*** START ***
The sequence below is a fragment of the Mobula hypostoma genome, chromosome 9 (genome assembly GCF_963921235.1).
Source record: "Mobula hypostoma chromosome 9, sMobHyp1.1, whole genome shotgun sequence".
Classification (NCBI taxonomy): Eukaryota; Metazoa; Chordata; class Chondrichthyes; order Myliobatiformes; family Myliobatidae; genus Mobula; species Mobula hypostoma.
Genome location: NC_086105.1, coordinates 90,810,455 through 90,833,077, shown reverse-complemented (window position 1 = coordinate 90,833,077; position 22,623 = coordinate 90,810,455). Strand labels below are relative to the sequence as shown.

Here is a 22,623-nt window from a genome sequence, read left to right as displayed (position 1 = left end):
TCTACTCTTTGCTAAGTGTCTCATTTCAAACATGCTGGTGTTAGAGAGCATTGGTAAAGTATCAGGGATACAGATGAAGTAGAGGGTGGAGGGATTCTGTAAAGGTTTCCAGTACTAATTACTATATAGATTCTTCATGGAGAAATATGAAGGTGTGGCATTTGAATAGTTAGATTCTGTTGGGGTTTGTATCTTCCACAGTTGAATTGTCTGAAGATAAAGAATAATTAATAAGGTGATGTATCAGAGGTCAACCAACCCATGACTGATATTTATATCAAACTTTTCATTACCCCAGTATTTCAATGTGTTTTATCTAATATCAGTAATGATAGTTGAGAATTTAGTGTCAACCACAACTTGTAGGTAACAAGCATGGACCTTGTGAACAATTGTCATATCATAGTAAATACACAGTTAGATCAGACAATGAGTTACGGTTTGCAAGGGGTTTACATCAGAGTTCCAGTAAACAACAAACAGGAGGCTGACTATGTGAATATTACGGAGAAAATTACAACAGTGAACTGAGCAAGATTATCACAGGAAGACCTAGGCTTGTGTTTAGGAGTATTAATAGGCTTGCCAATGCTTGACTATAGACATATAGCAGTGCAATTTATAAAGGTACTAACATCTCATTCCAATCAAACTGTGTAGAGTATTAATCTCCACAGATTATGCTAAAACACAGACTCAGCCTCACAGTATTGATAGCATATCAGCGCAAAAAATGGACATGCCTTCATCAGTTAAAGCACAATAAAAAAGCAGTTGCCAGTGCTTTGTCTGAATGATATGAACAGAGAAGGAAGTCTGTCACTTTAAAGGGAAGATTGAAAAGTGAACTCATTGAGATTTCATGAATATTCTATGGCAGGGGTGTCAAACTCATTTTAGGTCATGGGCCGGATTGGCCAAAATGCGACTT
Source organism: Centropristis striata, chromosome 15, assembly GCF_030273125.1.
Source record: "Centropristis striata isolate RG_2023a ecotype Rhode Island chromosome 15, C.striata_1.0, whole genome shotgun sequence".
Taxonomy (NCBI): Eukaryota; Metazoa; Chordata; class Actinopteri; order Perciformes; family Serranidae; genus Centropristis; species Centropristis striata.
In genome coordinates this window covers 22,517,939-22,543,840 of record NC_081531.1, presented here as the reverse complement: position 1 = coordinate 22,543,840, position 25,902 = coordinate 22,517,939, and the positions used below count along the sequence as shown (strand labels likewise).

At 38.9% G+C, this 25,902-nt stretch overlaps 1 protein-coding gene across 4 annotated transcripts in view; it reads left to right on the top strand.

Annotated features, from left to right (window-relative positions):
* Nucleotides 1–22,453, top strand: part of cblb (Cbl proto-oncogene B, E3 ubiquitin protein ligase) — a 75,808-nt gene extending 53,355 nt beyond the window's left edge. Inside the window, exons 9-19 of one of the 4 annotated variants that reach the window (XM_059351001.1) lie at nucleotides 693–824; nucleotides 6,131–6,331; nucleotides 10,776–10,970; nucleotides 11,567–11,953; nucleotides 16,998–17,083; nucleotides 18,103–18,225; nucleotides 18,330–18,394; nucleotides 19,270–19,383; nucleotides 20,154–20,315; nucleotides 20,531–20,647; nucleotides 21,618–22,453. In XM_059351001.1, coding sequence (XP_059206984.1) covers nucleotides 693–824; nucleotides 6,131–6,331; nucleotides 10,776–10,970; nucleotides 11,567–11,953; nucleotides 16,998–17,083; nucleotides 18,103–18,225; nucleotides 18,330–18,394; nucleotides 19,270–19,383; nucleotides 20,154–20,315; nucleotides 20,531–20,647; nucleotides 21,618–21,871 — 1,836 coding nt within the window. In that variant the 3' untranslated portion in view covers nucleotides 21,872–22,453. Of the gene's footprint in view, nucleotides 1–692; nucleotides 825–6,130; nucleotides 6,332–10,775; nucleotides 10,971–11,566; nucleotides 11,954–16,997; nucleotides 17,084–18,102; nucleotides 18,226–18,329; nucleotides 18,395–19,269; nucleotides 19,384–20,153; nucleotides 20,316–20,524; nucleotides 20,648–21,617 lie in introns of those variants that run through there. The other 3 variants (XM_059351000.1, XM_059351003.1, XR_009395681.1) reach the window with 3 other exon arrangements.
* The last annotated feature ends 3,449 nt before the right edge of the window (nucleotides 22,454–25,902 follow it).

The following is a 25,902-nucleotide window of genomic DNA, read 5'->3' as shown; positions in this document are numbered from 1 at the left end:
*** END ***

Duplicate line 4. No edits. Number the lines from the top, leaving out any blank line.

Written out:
Genome location: NC_086105.1, coordinates 90,810,455 through 90,833,077, shown reverse-complemented (window position 1 = coordinate 90,833,077; position 22,623 = coordinate 90,810,455). Strand labels below are relative to the sequence as shown.